Soon we may have all sorts of COCK-formative trademarks engorging the United States Patent and Trademark Office (USPTO) database because the bar on registering scandalous trademarks is dying a slow death. But the current COCK-related trademark controversy is more complicated and, frankly, less fun than the pending application for COCK SUCKER for candy in the shape of a rooster.
Faleena Hopkins has written several self-published romance novels, among them the Cocker Brothers of Atlanta series, also called the Cocky series. These brothers, though they have cockiness and, apparently, horniness in common, have chosen diverse paths in life. Titles in the series thus include Cocky Marine, Cocky Cowboy, Cocky Genius and Cocky Senator.
After publishing a number of books in the series, Hopkins went on to obtain two federal trademark registrations for COCKY. She owns one for COCKY in no particular font for “a series of books in the field of romance” and “a series of downloadable e-books in the field of romance,” issued April 17, 2018. And another stylized mark for the same goods, issued May 1, 2018:
Armed with her registration, Hopkins appears to have used the Amazon Brand Registry to have Amazon take down several novels with “Cocky” in the title. (The ABR requires a trademark registration.) She has also sent out several cease and desist letters to individual authors with “Cocky” titles.
This has pissed the publishing community off royally. For the full shitstorm, check out #cockygate on Twitter. Just brace yourself for the vitriol. The Romance Writers of America trade association is consulting with legal counsel to figure out how to stop Hopkins, and a Moveon.org petition urging the USPTO to cancel Hopkins’ trademark registrations has almost 27,000 signatures as of this writing. Continue reading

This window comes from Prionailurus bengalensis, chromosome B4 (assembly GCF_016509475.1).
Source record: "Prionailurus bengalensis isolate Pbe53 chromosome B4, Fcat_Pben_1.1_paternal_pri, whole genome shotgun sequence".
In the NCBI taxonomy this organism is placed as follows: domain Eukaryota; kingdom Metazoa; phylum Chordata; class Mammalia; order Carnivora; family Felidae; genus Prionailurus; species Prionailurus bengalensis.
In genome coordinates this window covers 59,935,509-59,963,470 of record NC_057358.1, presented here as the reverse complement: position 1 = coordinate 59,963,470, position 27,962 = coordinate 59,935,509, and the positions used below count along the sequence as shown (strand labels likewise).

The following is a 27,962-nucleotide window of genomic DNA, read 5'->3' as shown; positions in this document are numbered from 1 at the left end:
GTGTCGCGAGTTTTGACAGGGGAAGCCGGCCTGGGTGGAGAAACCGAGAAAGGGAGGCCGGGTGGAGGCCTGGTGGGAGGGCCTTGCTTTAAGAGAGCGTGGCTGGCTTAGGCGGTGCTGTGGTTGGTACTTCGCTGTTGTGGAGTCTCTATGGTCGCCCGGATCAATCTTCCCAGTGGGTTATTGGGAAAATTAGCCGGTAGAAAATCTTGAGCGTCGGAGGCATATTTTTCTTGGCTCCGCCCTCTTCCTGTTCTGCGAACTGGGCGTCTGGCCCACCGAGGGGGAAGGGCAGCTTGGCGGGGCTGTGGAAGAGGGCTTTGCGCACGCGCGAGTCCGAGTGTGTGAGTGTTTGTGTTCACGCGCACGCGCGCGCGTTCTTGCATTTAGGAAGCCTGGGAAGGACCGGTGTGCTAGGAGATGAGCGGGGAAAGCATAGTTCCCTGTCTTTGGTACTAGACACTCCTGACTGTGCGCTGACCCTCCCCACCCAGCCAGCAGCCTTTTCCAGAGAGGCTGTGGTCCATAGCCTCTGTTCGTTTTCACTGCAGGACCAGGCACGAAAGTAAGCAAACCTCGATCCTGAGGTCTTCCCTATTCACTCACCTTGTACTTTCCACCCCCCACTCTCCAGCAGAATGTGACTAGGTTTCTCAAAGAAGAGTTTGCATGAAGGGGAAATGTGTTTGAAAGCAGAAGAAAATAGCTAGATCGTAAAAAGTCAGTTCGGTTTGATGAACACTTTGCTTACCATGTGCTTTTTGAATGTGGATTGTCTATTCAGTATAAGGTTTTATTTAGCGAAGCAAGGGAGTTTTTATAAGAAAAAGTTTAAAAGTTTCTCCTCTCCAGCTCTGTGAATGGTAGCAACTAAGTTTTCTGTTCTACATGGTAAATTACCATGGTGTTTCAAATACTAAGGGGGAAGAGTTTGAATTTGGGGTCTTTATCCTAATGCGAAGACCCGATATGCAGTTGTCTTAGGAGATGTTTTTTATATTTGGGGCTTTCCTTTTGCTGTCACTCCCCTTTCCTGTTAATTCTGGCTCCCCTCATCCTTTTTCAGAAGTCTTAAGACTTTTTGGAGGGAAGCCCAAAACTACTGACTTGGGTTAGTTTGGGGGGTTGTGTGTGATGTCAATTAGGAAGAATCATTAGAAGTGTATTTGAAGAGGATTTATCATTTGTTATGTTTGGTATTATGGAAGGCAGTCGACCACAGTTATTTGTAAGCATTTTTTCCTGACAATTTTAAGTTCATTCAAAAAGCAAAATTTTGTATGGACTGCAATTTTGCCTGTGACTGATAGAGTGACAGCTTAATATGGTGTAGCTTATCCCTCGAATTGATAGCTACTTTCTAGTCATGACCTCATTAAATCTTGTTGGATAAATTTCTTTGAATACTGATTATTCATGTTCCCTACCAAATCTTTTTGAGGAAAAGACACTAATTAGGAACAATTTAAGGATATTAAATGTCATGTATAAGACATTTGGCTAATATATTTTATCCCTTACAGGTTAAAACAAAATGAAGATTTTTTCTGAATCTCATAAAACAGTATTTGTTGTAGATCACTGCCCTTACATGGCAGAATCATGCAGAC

I recently read Åsa Larsson’s The Savage Altar, translated into English from the original Swedish. It was a perfectly Scandinavian murder mystery, and for the majority of the book I did not notice it was a work in translation. There was one thing that kept tripping me up as I read:
This is a guest post by Alon Lischinsky, Senior Lecturer in Communication and Discourse at Oxford Brookes University, who — after working many years on materials like management books and corporate annual reports — is now studying the language of porn using corpus linguistics. He tweets at @alischinsky.
The British police drama Broadchurch can be gritty, uncompromising and bleak, but rarely sweary. Despite the grim events that rock the small coastal town, whole episodes pass without any strong language other than the occasional expletive shit or bloody hell. By the time that Cath Atwood gets coarse in S03E05, it’s because her husband and best friend’s affair has truly fucked her up:
Earlier this month, Whores of Yore published a set of letters that James Joyce wrote to his wife, Nora Barnacle. These letters are taken from Richard Ellmann’s Selected Letters of James Joyce (Faber & Faber, London), and they are delightfully raunchy filth. Joyce’s discussion of topics including masturbation, anal sex, coprophilia and his sexual desire for his wife are frank enough to even make a Strong Language reader blush a little.
Before I’d even stopped blushing, there were some words that got me thinking. And so, I present some annotations to some of the language in the letters. Thanks to Green’s Dictionary of Slang, The Oxford English Dictionary (OED), Merriam-Webster (MW) and Dictionary.com for providing a trove of information.
“Nora, my faithful darling, my sweet-eyed blackguard schoolgirl, be my whore, my mistress, as much as you like” (2 December 1909)
Here Joyce affectionately uses a term that means ‘dishonourable’ or ‘villainous’, which may be lost on the modern reader. He also uses the term a half a dozen times in Ulysses, but only ever in reference to men.
Shakespeare’s The Winter’s Tale is best known for what’s probably the most famous stage direction in the history of English drama: “Exit, pursued by a bear” (3.3.57). But the Bard slips in another memorable line that’s sure to get a rise out of lovers of language – and pleasure. At one point, a servant describes Autolycus, a rascally, villainous pedlar who shows up at a local feast:
He hath songs for man or woman, of all sizes; no milliner can so fit his customers with gloves. He has the prettiest love songs for maids, so without bawdry, which is strange with such delicate burdens of dildos and fadings, ‘Jump her and thump her’; and where some stretch-mouthed rascal would, as it were, mean mischief and break a foul gap into the matter, he makes the maid to answer, ‘Whoop, do me no harm, good man’; puts him off, slights him, with ‘Whoop, do me no harm, good man!’ (4.4.190-98)
Burden of…dildos?! That’s right: Shakespeare used the word dildo.